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Int J Obes (Lond). 2019 Jun;43(6):1223-1230. doi: 10.1038/s41366-018-0202-2. Epub 2018 Sep 11.

Visceral fat-related systemic inflammation and the adolescent brain: a mediating role of circulating glycerophosphocholines.

Author information

1
The Hospital for Sick Children, University of Toronto, Toronto, ON, Canada.
2
Departments of Physiology and Nutritional Sciences, University of Toronto, Toronto, ON, Canada.
3
Department of Epidemiology, Biostatistics and Occupational Health, McGill University, Montreal, QC, Canada.
4
Montreal Neurological Institute, McGill University, Montreal, QC, Canada.
5
Department of Human Sciences, Université du Québec à Chicoutimi, Chicoutimi, QC, Canada.
6
Department of Health Sciences, Université du Québec à Chicoutimi, Chicoutimi, QC, Canada.
7
Community Genomic Centre, Université de Montréal, Chicoutimi, QC, Canada.
8
Department of Radiology and Clinical Neurosciences, University of Calgary, Calgary, AB, Canada.
9
Division of Biostatistics, Dalla Lana School of Public Health, University of Toronto, Toronto, ON, Canada.
10
Neural Regeneration Laboratory, Ottawa Institute of Systems Biology, University of Ottawa, Ottawa, ON, Canada.
11
Bloorview Research Institute, Toronto, ON, Canada.
12
Departments of Psychology and Psychiatry, University of Toronto, Toronto, ON, Canada.
13
The Hospital for Sick Children, University of Toronto, Toronto, ON, Canada. zdenka.pausova@sickkids.ca.
14
Departments of Physiology and Nutritional Sciences, University of Toronto, Toronto, ON, Canada. zdenka.pausova@sickkids.ca.

Abstract

OBJECTIVE:

Life-long maintenance of brain health is important for the prevention of cognitive impairment in older age. Low-grade peripheral inflammation associated with excess visceral fat (VF) may influence brain structure and function. Here we examined (i) if this type of inflammation is associated with altered white-matter (WM) microstructure and lower cognitive functioning in adolescents, and (ii) if recently identified circulating glycerophosphocholines (GPCs) can index this type of inflammation and associated variations in WM microstructure and cognitive functioning.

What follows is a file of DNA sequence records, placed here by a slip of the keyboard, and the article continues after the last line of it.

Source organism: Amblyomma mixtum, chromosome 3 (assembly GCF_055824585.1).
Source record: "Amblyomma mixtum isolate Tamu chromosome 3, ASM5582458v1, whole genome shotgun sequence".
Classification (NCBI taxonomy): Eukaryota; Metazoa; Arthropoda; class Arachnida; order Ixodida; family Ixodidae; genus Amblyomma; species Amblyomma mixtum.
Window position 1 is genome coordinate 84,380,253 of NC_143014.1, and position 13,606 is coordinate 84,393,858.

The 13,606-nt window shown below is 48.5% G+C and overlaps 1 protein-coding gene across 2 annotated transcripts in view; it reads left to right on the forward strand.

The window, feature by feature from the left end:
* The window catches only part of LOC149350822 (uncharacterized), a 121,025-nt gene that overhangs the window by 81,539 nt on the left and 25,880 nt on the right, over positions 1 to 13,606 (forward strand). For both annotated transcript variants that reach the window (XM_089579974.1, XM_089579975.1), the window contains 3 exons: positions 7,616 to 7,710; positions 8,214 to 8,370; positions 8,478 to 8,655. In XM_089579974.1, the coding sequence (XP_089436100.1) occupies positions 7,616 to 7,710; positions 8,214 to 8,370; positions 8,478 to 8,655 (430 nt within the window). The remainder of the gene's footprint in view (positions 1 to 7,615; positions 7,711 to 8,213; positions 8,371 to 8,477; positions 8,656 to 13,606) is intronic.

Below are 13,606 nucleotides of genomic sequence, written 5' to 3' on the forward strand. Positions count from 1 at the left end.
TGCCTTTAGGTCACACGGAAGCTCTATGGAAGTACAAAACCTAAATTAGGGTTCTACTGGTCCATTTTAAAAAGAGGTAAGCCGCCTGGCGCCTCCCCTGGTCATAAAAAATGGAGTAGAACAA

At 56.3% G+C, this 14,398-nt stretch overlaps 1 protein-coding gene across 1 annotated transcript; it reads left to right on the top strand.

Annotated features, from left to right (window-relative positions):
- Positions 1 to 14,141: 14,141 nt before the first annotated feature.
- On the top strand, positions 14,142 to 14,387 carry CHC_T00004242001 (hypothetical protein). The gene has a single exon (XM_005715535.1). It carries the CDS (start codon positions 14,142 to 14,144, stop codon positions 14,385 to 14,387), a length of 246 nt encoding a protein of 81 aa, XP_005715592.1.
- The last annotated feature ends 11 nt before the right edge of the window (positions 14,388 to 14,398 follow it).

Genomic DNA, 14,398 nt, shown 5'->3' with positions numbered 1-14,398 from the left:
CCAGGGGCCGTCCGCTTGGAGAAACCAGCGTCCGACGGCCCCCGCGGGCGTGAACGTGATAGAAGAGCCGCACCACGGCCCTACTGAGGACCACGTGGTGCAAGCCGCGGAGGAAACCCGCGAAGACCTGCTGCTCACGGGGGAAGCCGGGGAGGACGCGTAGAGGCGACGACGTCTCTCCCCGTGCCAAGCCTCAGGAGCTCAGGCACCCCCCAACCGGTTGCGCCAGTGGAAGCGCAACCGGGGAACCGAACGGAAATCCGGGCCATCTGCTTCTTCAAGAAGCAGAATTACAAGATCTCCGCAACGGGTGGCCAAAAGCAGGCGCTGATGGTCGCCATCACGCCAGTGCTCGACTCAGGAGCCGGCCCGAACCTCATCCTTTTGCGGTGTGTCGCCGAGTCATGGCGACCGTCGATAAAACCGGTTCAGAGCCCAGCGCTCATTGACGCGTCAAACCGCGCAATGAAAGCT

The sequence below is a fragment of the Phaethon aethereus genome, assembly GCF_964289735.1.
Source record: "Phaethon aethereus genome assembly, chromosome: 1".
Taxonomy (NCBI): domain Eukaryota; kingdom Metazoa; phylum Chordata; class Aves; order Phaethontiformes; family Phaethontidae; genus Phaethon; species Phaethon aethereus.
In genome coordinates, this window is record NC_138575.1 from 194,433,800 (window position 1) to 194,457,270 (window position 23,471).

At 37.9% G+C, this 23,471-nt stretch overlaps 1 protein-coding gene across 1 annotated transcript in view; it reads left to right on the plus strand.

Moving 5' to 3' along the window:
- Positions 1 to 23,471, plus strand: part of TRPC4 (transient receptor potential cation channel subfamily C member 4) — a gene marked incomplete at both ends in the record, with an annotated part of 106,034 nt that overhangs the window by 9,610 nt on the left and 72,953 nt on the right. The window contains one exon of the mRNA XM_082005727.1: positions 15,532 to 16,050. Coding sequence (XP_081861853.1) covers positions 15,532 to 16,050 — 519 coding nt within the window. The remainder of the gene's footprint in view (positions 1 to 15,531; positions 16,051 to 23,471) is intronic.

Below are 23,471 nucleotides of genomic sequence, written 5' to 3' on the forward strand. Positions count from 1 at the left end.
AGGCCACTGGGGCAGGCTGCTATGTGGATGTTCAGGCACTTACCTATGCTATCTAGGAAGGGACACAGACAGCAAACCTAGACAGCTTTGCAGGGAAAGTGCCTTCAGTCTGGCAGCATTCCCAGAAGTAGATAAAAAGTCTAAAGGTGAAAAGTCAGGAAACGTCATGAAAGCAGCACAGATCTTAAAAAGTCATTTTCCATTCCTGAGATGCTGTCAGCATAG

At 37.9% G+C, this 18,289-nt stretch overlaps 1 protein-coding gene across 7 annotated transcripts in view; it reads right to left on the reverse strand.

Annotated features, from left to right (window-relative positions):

SUBJECTS:

We studied a community-based sample of 872 adolescents (12-18 years, 48% males) in whom we assessed VF and WM microstructure with magnetic resonance imaging, processing speed with cognitive testing, serum C-reactive protein (CRP, a common marker of peripheral inflammation) with a high-sensitivity assay, and serum levels of a panel of 64 GPCs with advanced mass spectrometry.

RESULTS:

VF was associated with CRP, and CRP in turn was associated with "altered" WM microstructure and lower processing speed (all p < 0.003). Further, "altered" WM microstructure was associated with lower processing speed (p < 0.0001). Of all 64 tested GPCs, 4 were associated with both VF and CRP (at Bonferroni corrected p < 0.0004). One of them, PC16:0/2:0, was also associated with WM microstructure (p < 0.0001) and processing speed (p = 0.0003), and mediated the directed associations between VF and both WM microstructure (p < 0.0001) and processing speed (p = 0.02). As a mediator, PC16:0/2:0 explained 21% of shared variance between VF and WM microstructure, and 22% of shared variance between VF and processing speed. Similar associations were observed in an auxiliary study of 80 middle-aged adults.

CONCLUSIONS:

Our results show that VF-related peripheral inflammation is associated with "altered" WM microstructure and lower cognitive functioning already in adolescents, and a specific circulating GPC may be a new molecule indexing this VF-related peripheral inflammation and its influences on brain structure and function.

PMID:
30206338
DOI:
10.1038/s41366-018-0202-2

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